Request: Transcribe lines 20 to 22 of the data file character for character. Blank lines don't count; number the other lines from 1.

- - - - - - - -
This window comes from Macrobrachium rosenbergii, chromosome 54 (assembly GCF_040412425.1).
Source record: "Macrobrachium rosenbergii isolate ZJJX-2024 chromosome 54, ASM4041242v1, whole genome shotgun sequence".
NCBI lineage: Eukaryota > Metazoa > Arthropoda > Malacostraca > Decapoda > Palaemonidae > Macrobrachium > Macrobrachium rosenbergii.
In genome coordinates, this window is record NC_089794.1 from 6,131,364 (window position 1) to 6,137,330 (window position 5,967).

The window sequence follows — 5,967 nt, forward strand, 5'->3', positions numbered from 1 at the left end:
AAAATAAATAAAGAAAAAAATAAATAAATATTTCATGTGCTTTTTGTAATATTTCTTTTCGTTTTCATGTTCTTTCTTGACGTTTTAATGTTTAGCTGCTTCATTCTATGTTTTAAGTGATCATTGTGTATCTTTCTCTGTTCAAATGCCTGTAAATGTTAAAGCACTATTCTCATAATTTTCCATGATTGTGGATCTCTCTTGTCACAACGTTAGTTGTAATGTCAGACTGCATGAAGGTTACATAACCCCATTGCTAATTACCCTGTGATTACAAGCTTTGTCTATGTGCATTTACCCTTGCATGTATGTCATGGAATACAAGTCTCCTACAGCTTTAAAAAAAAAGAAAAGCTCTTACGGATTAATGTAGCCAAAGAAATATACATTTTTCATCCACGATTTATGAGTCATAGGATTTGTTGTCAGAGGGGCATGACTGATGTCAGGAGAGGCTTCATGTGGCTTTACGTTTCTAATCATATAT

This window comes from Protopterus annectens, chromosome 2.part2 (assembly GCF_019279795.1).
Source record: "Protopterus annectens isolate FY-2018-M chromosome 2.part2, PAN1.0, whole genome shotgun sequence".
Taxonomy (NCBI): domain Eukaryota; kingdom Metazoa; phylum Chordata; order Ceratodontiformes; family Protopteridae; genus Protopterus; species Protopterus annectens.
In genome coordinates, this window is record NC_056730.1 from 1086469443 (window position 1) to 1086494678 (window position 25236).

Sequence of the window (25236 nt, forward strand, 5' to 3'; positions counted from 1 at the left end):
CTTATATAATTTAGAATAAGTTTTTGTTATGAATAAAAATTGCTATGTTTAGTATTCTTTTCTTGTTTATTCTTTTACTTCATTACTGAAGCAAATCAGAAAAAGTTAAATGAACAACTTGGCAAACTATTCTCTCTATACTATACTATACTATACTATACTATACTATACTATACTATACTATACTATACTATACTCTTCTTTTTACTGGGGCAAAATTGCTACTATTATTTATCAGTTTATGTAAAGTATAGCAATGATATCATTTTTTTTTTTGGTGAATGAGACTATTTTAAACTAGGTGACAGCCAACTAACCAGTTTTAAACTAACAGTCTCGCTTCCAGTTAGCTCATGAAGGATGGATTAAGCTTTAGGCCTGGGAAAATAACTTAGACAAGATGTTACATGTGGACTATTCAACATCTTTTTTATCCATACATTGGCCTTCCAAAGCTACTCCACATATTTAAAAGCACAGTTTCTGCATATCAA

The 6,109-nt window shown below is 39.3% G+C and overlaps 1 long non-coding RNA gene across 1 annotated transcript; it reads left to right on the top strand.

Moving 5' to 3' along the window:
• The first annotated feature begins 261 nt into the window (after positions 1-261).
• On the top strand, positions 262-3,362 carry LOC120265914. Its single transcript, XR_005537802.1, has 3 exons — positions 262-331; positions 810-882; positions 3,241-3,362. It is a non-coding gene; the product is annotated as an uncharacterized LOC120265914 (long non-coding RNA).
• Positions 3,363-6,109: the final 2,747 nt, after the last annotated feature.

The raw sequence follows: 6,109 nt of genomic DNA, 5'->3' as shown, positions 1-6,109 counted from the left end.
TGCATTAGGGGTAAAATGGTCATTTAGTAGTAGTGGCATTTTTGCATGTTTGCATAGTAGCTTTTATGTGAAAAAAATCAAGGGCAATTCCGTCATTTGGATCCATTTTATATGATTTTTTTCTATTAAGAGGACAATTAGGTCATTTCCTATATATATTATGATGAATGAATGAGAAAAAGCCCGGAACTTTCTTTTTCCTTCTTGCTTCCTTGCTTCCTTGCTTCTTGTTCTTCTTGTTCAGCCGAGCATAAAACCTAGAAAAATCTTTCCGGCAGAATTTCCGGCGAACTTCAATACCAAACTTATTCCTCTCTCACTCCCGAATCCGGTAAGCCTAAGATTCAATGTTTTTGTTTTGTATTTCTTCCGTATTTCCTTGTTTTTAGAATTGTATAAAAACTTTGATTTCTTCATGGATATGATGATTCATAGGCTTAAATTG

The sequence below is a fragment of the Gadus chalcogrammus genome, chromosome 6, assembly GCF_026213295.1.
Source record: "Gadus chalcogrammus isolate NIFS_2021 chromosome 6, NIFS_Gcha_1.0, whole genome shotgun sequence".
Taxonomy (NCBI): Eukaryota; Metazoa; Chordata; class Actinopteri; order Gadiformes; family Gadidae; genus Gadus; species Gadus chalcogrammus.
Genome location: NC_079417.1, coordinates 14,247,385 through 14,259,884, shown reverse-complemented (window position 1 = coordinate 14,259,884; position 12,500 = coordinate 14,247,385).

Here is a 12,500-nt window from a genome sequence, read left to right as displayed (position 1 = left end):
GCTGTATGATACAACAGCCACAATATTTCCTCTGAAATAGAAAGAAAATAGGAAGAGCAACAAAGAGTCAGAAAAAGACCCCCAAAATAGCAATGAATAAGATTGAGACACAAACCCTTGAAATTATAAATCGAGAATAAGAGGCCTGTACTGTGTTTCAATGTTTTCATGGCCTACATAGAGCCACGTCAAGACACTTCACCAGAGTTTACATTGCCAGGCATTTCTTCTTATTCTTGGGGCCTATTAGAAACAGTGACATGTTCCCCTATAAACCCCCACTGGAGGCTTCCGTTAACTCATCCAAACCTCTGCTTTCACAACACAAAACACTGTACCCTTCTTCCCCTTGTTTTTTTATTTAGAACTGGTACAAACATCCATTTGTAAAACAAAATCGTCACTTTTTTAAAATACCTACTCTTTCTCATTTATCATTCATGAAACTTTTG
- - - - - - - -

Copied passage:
The sequence below is a fragment of the Gadus chalcogrammus genome, chromosome 6, assembly GCF_026213295.1.
Source record: "Gadus chalcogrammus isolate NIFS_2021 chromosome 6, NIFS_Gcha_1.0, whole genome shotgun sequence".
Taxonomy (NCBI): Eukaryota; Metazoa; Chordata; class Actinopteri; order Gadiformes; family Gadidae; genus Gadus; species Gadus chalcogrammus.